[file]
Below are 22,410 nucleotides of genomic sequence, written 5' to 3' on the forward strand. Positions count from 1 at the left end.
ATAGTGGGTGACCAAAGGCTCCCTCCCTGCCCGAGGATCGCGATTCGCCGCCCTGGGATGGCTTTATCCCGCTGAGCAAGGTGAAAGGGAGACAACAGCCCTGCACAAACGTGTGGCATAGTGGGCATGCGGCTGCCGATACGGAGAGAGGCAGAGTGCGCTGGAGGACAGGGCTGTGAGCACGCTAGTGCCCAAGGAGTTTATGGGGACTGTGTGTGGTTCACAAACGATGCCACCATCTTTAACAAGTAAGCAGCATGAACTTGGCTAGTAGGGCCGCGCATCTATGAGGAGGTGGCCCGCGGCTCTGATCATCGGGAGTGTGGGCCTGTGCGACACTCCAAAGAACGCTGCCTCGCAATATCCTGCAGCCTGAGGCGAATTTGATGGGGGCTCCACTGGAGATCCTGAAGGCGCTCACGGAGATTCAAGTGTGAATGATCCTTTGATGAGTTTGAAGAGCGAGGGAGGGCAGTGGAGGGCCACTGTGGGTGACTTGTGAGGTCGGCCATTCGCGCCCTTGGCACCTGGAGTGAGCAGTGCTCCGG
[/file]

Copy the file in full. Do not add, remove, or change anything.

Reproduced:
Below are 22,410 nucleotides of genomic sequence, written 5' to 3' on the forward strand. Positions count from 1 at the left end.
ATAGTGGGTGACCAAAGGCTCCCTCCCTGCCCGAGGATCGCGATTCGCCGCCCTGGGATGGCTTTATCCCGCTGAGCAAGGTGAAAGGGAGACAACAGCCCTGCACAAACGTGTGGCATAGTGGGCATGCGGCTGCCGATACGGAGAGAGGCAGAGTGCGCTGGAGGACAGGGCTGTGAGCACGCTAGTGCCCAAGGAGTTTATGGGGACTGTGTGTGGTTCACAAACGATGCCACCATCTTTAACAAGTAAGCAGCATGAACTTGGCTAGTAGGGCCGCGCATCTATGAGGAGGTGGCCCGCGGCTCTGATCATCGGGAGTGTGGGCCTGTGCGACACTCCAAAGAACGCTGCCTCGCAATATCCTGCAGCCTGAGGCGAATTTGATGGGGGCTCCACTGGAGATCCTGAAGGCGCTCACGGAGATTCAAGTGTGAATGATCCTTTGATGAGTTTGAAGAGCGAGGGAGGGCAGTGGAGGGCCACTGTGGGTGACTTGTGAGGTCGGCCATTCGCGCCCTTGGCACCTGGAGTGAGCAGTGCTCCGG